Poe Dameron Vol. 2: The Gathering Storm: Inching closer to open war

Star Wars: Poe Dameron Vol. 2: The Gathering Storm by Charles Soule and Phil NotoStar Wars: Poe Dameron Vol. 2: The Gathering Storm by Charles Soule & Phil Noto

Star Wars: Poe Dameron Vol. 2: The Gathering Storm by Charles Soule and Phil NotoThis is the second in Charles Soule’s ongoing comic book series focused on Poe Dameron, though I didn’t know that when I read it, and thankfully didn’t feel like I needed anything catching up on anything. Set in the period leading up to The Force Awakens, this explores the growing conflict between the Resistance and the First Order, as well as the search for Lor San Tekka (as you’ll recall, he was played by Max von Sydow in the movie).

As General Leia’s best and most trusted pilot, Poe is tasked with the mission of finding Lor San Tekka, though he’s deeply troubled by the possibility that a member of his Black Squadron is a traitor, feeding information to the First Order. But who is it?

Having received intelligence that one of C-3PO’s droid informants might know the location of Supreme Leader Snoke, Poe heads to the planet of Kaddak in the Outer Rim, a wretched hive of scum and villainy if ever there was one. He’s followed by First Order officer Terex, who is an extremely formidable opponent: intelligent, confident and ruthless, he’s a true believer in the Empire who survived the battle of Jakku and subsequently went into hiding as a powerful crime lord. On board the Carrion Spike — once the flagship of Grand Moff Tarkin himself — he tracks Poe to Kaddak and puts his own plan into action.

But as the cover art of The Gathering Storm indicates, this is just as much about C-3PO as it is Poe, and the story raises some interesting questions that have never been brought up in the films themselves concerning the sentient nature of droids. Do they make their own choices, or do they simply obey their programming? There’s a new droid character introduced here that’s either incredibly obnoxious or just following its self-preservation programme, and at one point Poe overrides his personality in order to save his own life. Was he right to do so or is it a violation of the droid’s agency?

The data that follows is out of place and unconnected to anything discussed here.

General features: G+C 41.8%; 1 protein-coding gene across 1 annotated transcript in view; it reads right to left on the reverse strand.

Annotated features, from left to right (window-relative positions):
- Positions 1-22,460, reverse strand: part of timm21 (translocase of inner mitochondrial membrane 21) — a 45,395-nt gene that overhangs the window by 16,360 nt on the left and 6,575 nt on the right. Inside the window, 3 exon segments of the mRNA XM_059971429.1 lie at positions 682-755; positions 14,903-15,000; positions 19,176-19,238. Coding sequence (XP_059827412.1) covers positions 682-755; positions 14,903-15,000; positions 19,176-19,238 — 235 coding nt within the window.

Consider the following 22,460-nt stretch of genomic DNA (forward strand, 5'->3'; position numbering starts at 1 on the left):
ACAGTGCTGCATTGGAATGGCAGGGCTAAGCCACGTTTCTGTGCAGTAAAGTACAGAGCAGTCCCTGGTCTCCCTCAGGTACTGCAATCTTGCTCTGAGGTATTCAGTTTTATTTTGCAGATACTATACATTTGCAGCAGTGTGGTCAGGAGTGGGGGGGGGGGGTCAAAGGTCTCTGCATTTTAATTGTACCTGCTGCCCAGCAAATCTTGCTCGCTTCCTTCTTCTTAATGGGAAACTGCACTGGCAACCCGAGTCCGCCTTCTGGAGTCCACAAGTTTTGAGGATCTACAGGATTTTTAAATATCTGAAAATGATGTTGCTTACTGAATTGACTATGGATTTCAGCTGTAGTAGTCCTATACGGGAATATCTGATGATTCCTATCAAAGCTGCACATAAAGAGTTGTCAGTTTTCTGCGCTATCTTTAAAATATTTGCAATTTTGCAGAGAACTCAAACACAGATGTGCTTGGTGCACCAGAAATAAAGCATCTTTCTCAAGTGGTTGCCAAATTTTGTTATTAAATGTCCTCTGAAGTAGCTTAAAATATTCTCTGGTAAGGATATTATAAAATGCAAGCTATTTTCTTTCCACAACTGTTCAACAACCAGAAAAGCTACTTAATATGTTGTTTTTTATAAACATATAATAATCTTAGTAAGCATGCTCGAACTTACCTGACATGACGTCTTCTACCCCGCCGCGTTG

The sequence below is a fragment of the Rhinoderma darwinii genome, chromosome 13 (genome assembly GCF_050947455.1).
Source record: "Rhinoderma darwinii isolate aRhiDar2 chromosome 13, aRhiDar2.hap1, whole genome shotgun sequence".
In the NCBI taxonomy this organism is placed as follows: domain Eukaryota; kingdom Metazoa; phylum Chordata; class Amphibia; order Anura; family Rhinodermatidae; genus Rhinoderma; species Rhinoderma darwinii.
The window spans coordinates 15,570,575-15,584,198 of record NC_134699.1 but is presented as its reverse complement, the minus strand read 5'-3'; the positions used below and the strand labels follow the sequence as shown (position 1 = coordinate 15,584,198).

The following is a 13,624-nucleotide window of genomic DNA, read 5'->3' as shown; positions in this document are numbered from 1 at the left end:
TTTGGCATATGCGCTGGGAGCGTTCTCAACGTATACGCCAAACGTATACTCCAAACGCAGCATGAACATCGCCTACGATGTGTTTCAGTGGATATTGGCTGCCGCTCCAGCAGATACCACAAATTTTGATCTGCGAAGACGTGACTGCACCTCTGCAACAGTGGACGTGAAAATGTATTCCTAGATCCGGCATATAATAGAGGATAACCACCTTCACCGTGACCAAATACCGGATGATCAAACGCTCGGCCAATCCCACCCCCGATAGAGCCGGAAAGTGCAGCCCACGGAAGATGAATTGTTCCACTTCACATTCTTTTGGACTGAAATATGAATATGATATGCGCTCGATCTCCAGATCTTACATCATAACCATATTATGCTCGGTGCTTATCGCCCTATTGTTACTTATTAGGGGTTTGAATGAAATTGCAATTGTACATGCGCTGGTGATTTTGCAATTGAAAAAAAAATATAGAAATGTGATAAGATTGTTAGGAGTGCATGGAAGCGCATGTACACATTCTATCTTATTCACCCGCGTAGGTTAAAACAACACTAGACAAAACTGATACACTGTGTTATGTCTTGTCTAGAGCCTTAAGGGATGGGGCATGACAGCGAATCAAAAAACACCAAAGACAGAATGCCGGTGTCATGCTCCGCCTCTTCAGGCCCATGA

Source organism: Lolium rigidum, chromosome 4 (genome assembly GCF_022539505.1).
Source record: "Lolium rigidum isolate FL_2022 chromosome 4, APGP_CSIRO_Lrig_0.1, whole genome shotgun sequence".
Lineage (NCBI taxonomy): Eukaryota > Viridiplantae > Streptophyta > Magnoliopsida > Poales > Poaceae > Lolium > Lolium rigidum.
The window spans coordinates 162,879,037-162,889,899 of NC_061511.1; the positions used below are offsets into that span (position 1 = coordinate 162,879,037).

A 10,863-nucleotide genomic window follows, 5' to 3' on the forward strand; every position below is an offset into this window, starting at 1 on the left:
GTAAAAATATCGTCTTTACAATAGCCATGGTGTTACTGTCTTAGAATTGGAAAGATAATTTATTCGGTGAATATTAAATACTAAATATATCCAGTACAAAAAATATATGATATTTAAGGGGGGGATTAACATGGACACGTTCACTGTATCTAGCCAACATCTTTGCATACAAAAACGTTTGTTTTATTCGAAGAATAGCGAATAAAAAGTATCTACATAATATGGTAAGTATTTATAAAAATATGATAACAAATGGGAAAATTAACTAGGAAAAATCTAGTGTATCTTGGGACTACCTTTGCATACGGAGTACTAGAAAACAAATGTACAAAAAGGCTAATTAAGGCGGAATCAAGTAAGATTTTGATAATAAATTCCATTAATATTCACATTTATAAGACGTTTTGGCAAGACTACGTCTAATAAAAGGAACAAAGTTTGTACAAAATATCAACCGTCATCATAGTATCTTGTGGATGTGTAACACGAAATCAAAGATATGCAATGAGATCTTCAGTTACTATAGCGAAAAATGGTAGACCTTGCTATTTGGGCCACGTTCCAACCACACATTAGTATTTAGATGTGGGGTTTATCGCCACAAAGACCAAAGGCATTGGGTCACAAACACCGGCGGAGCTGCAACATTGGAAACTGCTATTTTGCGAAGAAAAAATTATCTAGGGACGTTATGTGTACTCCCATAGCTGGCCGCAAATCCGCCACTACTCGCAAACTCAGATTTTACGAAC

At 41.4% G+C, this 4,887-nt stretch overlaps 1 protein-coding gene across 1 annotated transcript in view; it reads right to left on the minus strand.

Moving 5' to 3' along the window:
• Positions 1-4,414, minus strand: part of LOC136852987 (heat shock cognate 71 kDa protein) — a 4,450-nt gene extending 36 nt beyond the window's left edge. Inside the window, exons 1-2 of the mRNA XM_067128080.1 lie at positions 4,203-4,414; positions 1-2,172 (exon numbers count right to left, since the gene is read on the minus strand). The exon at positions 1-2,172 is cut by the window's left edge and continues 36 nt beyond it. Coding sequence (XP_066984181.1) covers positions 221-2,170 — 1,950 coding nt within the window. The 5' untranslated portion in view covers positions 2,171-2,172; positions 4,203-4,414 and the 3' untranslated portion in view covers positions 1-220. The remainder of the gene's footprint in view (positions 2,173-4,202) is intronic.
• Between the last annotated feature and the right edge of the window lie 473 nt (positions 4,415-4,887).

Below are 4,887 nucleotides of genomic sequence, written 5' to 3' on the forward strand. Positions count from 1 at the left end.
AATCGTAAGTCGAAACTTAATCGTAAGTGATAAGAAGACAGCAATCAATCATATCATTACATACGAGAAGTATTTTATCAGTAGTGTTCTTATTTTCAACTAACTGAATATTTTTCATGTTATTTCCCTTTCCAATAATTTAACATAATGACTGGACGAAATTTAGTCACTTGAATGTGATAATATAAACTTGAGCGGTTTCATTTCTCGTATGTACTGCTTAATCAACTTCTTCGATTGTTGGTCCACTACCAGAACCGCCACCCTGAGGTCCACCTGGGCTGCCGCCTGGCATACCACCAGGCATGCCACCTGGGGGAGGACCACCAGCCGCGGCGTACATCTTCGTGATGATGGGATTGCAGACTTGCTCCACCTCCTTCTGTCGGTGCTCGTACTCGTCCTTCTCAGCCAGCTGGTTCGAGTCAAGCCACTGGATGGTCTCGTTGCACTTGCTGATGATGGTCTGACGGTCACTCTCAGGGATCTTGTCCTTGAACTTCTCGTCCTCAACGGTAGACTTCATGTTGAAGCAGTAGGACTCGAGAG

Phil Noto’s artwork is generally quite good, especially in Poe’s resemblance to actor Oscar Isaac, though some of the colours seem rather washed-out and sepia-toned. It’s not bad, but I did miss the brightness and colour I equate with Star Wars. There’s good use of backstory when it comes to fleshing out Terex’s backstory, and it lays some important foundations for how the First Order first got its feet.

As a character who is perhaps the least-developed among the main cast of the STAR WARS sequels, it was a good idea to explore the build-up to the new trilogy through the eyes of Poe Dameron. He’s smart and charismatic, and you can almost hear his voice throughout the pages of this comic.

Published in 2017. Continuing the adventures of the ace-pilot hero of Star Wars: The Force Awakens! Poe Dameron faces the wrath of a vengeful Agent Terex! But how does Terex always seem to know what Black Squadron is doing? Could there truly be a traitor in the Squadron’s midst? Poe will undertake a secret mission from General Leia Organa herself: to escort none other than C-3PO on a dangerous journey to the planet Kaddak! Can they complete the mission and keep their key informant intact? Or will Terex’s past somehow come back to haunt them? Join Poe and Threepio as they take on the First Order!

SHARE:  Facebooktwittergoogle_plusredditpinteresttumblrmail  FOLLOW:  Facebooktwittergoogle_plusrsstumblr
If you plan to buy this book, you can support FanLit by clicking on the book cover above and buying it (and anything else) at Amazon. It costs you nothing extra, but Amazon pays us a small referral fee. Click any book cover or this link. We use this income to keep the site running. It pays for website hosting, postage for giveaways, and bookmarks and t-shirts. Thank you!

REBECCA FISHER, with us since January 2008, earned a Masters degree in literature at the University of Canterbury in New Zealand. Her thesis included a comparison of how C.S. Lewis and Philip Pullman each use the idea of mankind’s Fall from Grace to structure the worldviews presented in their fantasy series. Rebecca is a firm believer that fantasy books written for children can be just as meaningful, well-written and enjoyable as those for adults, and in some cases, even more so. Rebecca lives in New Zealand. She is the winner of the 2015 Sir Julius Vogel Award for Best SFF Fan Writer.

View all posts by

Review this book and/or Leave a comment:

Your email address will not be published. Required fields are marked *